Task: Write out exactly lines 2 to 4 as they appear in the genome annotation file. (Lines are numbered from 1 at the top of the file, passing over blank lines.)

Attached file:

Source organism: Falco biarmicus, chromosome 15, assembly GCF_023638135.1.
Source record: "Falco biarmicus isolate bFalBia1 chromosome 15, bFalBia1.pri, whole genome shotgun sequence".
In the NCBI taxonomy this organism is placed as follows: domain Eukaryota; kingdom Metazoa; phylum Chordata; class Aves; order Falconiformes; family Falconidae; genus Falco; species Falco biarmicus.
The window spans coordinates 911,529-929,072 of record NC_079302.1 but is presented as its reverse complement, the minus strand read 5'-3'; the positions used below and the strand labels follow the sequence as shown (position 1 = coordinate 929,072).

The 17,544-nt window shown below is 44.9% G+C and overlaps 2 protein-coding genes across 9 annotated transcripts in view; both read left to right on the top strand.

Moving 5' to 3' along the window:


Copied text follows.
Source record: "Falco biarmicus isolate bFalBia1 chromosome 15, bFalBia1.pri, whole genome shotgun sequence".
In the NCBI taxonomy this organism is placed as follows: domain Eukaryota; kingdom Metazoa; phylum Chordata; class Aves; order Falconiformes; family Falconidae; genus Falco; species Falco biarmicus.
The window spans coordinates 911,529-929,072 of record NC_079302.1 but is presented as its reverse complement, the minus strand read 5'-3'; the positions used below and the strand labels follow the sequence as shown (position 1 = coordinate 929,072).